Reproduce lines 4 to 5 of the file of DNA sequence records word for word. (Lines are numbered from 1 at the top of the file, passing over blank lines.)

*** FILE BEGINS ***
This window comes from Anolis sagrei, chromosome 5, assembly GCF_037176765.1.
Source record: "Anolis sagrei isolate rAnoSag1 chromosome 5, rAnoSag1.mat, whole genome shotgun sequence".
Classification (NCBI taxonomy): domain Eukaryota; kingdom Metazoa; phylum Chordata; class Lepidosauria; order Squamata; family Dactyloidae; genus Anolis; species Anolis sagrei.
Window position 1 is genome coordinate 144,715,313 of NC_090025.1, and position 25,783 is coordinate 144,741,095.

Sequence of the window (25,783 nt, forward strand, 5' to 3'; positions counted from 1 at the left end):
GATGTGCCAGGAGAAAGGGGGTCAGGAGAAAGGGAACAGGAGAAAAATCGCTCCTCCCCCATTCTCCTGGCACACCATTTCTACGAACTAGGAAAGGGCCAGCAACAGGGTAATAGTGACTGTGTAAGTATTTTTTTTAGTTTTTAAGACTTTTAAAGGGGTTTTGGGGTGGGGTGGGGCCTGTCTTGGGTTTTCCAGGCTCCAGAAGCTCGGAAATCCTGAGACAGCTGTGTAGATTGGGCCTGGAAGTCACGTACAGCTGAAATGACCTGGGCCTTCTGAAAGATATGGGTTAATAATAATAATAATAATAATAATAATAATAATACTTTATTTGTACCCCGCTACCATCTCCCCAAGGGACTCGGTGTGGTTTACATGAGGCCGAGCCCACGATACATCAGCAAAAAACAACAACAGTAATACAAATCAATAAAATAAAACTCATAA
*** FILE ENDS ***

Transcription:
Window position 1 is genome coordinate 144,715,313 of NC_090025.1, and position 25,783 is coordinate 144,741,095.

Sequence of the window (25,783 nt, forward strand, 5' to 3'; positions counted from 1 at the left end):